Though I've never seen it with one of mine own eyes, I have heard of ghouls retaining some of their . . . urges. Long story short, the sounds of a ghoulish orgy are supposed to be enough to drive even a practitioner of death to madness.

-Kosmandir, curator of all things obscene

Wrangling Ghouls Edit

Ghouls are particularly difficult to command and control. They maintain a streak of stubborn independence that zombies and skeletons do not. In my experience, it is better to lead a pack of ghouls with a trail of breadcrumbs—and by breadcrumbs, I mean live flesh—than it is to attempt to drive them. This limits your ability to deploy them tactics in mind among your undead horde, but a pack of hungry ghouls moving where you would like them to go is far better than a pack of hungry ghouls wandering aimlessly looking for flesh.

Chapter VI: Summoning Willful Spirits Edit

Special Note - "Willful" is a double entendre. A spirit may be willing to give you the secrets of the universe just as much as they are willing to provide you with the means of annihilating you and all your supporters in a greatly underestimated ritual. Know the difference!

--Peranidahla the Backstabbed

Chapter VII: Treating with Vampires, Liches, and Other Intelligent Undead Edit

Special Note - Every creature has their advantages and disadvantages. It never hurts to learn the proper etiquette for dealing with the darker denizens to allow for a more fruitful and beneficial encounter. Even in the least successful of interactions, it still beats dealing with lawyers.

--Arabel the Accussed

Interview with a Vampire Edit

Tip: Bring a gift of blood

It's a good idea to know your host. Find out what kind of blood he or she is particularly fond of feeding upon, and make a gift of it. Vampires' tastes vary widely. Some prefer male humanoids, others female humanoids, some prefer old blood, some prefer young blood, some prefer small dogs.

Be polite, and don't be pushy with your gift. Some vampires will have no appetite for prey they have not stalked and hunted themselves...

...although it must be said that forcefeeding blood to a reluctant vampire while screaming "Eat it! Eat it!" is a great intimidation tactic, assuming you can survive the experience.

Chapter VIII: Necromantic Artifacts and Items Edit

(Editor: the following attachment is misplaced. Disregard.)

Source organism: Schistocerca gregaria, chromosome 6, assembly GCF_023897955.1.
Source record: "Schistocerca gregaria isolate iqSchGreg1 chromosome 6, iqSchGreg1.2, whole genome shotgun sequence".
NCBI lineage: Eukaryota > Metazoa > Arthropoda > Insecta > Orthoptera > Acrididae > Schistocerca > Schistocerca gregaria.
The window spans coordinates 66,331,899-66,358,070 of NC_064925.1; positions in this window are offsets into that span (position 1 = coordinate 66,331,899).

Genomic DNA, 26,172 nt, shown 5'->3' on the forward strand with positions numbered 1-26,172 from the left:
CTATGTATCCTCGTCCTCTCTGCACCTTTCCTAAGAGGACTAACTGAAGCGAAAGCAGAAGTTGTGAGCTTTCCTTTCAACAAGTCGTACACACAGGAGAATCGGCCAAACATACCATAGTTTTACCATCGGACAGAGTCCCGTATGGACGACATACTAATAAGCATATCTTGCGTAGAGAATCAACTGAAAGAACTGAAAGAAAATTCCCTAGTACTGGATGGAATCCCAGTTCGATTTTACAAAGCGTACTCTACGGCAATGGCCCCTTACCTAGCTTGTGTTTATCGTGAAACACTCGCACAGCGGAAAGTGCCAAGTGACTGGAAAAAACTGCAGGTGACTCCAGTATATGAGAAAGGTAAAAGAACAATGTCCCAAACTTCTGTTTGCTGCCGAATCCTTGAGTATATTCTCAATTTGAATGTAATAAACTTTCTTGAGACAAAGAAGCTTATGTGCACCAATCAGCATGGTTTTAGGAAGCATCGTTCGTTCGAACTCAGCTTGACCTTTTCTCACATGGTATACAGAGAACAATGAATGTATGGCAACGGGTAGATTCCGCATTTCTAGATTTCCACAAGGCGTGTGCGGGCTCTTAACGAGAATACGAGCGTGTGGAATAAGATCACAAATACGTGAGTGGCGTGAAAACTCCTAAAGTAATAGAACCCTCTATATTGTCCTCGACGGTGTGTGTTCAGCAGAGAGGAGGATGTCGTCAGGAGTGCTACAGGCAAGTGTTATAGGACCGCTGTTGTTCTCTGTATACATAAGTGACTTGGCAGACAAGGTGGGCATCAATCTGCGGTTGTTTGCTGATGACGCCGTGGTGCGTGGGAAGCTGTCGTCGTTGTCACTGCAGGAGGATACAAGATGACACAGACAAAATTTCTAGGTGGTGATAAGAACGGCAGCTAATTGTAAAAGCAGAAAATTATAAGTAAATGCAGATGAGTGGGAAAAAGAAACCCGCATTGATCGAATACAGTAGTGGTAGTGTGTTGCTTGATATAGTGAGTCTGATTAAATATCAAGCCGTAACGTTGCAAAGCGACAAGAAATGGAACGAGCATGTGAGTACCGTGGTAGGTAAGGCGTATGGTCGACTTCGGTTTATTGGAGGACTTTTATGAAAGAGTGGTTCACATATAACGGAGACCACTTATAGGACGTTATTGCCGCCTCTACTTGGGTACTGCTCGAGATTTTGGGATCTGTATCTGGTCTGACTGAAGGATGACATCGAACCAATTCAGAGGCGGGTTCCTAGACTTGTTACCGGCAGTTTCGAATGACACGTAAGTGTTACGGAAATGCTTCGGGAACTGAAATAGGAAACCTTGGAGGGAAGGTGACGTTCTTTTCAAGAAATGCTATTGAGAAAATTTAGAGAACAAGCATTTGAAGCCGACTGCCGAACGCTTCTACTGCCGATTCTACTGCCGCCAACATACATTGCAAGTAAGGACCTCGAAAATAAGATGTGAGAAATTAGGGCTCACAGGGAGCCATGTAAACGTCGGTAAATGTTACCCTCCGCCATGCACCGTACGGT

Skeletal Circlet Edit

Wonderous Item

An rare magic silver circlet. The circlet is a solid, unbroken ring with five decorative spikes. Upon placing it on your head, it constricts to fit. Over a few days the circlet slowly tightens, cutting off the blood flow to the top of your head. Strangely, the circlet never causes you pain, but eventually your scalp deteriorates and your skull becomes exposed. While wearing the circlet, your Strength score increases by 2 and your Intelligence score increases by 1.

Eye of the Necromancer Edit

This is a painful, but useful object. You must put out your own eye with a hot poker, preserve it by mummification, then animate it with a foul ritual (instructions below). The eye twitches a bit, but otherwise it doesn't appear to do anything. However, you can see what the eye sees as if it were still in your head (provided you didn't damage it too badly with the hot poker) wherever you are...

The Reaching Heart Edit

It's said that this ancient, withered heart was made by a desperate mage, ever so close to fulfilling his life's goal but even closer to his own death. Having studied dark arts but without the necessary time to pass into lichdom he was able to force his soul and spirit into his own heart, ceasing life in his own body but allowing his heart to remain. If touched by an unfortunate explorer or careless archaeologist their own heart is switched with the soul bound mage's and he forces soul of the weak willed from their own body to wander, forever lost and confused.

Perhaps the man's goal is finally complete, who would know?

Sanidor, the still-beating

Chapter IX: Rituals of Death and Undeath Edit

Ghoulflesh Scented Candles Edit

Ritual component

When you burn this candle, the smoky odor of roasting ghoulflesh fills the room, ideal for setting the mood for foul necromantic rituals, preparing volunteers for human sacrifice, and all manner of depraved acts involving corpses. The scent sickens any living creature that comes within 30 feet of the candle for 1 minute.

Preparing ghoulflesh scented candles is atrocious business. You melt the flesh of ghouls in an iron cauldron and mix, by weight, one part ghoulflesh with four parts wax. The scent of the preparation is nauseating, the use of a mask or scented handkerchief is recommended.